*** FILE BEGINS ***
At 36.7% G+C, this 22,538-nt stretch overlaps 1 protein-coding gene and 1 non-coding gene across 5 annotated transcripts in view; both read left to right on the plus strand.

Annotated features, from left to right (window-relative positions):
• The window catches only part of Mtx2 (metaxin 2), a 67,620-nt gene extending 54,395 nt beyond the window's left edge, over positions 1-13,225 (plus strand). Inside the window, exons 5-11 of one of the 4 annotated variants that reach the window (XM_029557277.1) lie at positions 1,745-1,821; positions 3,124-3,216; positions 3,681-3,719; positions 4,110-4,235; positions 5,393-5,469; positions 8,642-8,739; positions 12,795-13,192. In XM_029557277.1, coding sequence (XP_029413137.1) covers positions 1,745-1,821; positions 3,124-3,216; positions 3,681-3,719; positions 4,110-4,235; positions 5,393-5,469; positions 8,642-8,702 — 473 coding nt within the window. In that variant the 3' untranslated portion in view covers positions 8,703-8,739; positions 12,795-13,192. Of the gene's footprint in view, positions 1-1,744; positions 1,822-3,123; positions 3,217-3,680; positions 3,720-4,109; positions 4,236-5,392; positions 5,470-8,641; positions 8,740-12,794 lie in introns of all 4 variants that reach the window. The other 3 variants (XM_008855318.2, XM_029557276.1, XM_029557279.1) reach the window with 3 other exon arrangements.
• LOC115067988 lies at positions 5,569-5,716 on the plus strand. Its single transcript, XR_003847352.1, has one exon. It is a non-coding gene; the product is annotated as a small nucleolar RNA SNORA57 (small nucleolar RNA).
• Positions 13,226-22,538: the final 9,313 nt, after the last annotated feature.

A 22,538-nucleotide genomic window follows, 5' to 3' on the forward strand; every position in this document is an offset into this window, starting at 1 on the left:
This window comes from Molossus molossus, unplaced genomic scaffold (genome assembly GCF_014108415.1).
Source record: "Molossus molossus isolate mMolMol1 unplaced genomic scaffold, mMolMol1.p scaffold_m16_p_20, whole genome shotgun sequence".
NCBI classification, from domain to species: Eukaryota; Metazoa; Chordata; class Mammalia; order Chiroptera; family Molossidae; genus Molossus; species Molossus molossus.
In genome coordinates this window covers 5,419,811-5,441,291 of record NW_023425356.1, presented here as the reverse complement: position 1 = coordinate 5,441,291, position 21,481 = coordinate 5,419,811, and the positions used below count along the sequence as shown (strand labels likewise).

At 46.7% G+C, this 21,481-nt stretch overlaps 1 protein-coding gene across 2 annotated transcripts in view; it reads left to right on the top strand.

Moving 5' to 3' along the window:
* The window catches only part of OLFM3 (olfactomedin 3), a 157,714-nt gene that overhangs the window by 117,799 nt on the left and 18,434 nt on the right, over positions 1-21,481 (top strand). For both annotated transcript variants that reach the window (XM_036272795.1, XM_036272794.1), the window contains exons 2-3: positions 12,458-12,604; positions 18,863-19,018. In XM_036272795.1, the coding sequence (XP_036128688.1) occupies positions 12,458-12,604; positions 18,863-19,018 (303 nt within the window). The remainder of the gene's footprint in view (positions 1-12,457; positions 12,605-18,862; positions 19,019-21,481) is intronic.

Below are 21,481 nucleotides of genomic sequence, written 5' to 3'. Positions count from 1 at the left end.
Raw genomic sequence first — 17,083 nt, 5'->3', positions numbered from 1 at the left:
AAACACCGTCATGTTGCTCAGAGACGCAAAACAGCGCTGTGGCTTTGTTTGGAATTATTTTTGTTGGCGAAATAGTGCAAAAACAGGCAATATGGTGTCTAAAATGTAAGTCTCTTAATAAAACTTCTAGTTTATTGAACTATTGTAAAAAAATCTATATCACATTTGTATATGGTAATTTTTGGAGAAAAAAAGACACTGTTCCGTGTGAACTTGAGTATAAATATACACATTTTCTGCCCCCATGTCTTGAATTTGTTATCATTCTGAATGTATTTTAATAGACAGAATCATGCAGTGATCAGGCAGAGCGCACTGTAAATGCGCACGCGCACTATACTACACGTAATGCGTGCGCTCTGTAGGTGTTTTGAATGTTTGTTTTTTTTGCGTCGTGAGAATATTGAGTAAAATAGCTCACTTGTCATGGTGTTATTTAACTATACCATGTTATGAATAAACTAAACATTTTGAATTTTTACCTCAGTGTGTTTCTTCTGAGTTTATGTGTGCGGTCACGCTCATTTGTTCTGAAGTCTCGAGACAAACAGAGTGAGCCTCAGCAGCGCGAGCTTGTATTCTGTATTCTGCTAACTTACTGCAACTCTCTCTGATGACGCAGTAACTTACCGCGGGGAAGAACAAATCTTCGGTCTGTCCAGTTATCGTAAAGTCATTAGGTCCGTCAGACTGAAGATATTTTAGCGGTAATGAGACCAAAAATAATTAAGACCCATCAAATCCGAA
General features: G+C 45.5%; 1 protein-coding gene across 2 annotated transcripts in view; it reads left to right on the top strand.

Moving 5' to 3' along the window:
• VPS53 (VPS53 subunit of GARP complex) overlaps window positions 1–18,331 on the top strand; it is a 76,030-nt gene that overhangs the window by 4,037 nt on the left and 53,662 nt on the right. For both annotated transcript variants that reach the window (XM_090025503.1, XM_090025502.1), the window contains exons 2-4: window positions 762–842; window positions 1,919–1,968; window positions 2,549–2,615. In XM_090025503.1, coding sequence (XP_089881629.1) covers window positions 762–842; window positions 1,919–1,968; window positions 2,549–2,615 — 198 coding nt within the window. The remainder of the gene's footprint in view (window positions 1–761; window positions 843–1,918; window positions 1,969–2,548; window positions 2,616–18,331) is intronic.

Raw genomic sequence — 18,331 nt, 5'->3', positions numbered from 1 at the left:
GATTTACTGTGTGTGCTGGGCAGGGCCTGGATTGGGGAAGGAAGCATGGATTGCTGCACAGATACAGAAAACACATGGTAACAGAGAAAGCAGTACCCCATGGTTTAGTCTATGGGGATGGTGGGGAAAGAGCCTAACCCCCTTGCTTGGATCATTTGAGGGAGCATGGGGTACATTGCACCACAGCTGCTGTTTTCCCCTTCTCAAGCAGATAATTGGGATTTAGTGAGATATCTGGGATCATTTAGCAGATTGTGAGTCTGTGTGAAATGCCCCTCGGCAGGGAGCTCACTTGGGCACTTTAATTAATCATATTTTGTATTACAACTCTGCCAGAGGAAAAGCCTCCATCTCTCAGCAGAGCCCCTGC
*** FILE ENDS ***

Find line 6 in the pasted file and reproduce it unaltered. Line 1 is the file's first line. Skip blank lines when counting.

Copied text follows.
A 22,538-nucleotide genomic window follows, 5' to 3' on the forward strand; every position in this document is an offset into this window, starting at 1 on the left: